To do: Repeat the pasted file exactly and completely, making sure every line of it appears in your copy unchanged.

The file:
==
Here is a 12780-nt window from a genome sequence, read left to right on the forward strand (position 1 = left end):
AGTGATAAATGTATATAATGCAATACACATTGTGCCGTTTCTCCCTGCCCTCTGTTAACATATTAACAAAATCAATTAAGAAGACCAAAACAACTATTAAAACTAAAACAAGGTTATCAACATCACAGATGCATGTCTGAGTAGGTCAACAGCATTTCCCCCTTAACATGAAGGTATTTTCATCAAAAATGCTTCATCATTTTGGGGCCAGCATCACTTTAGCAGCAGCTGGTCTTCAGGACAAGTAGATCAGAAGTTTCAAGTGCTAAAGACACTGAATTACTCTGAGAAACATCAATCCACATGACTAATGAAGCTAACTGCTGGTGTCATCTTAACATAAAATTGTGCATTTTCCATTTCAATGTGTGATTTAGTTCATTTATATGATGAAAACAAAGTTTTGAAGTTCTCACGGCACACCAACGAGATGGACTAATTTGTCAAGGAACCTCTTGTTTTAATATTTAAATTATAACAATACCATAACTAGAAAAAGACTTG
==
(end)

Here is a 12780-nt window from a genome sequence, read left to right on the forward strand (position 1 = left end):
AGTGATAAATGTATATAATGCAATACACATTGTGCCGTTTCTCCCTGCCCTCTGTTAACATATTAACAAAATCAATTAAGAAGACCAAAACAACTATTAAAACTAAAACAAGGTTATCAACATCACAGATGCATGTCTGAGTAGGTCAACAGCATTTCCCCCTTAACATGAAGGTATTTTCATCAAAAATGCTTCATCATTTTGGGGCCAGCATCACTTTAGCAGCAGCTGGTCTTCAGGACAAGTAGATCAGAAGTTTCAAGTGCTAAAGACACTGAATTACTCTGAGAAACATCAATCCACATGACTAATGAAGCTAACTGCTGGTGTCATCTTAACATAAAATTGTGCATTTTCCATTTCAATGTGTGATTTAGTTCATTTATATGATGAAAACAAAGTTTTGAAGTTCTCACGGCACACCAACGAGATGGACTAATTTGTCAAGGAACCTCTTGTTTTAATATTTAAATTATAACAATACCATAACTAGAAAAAGACTTG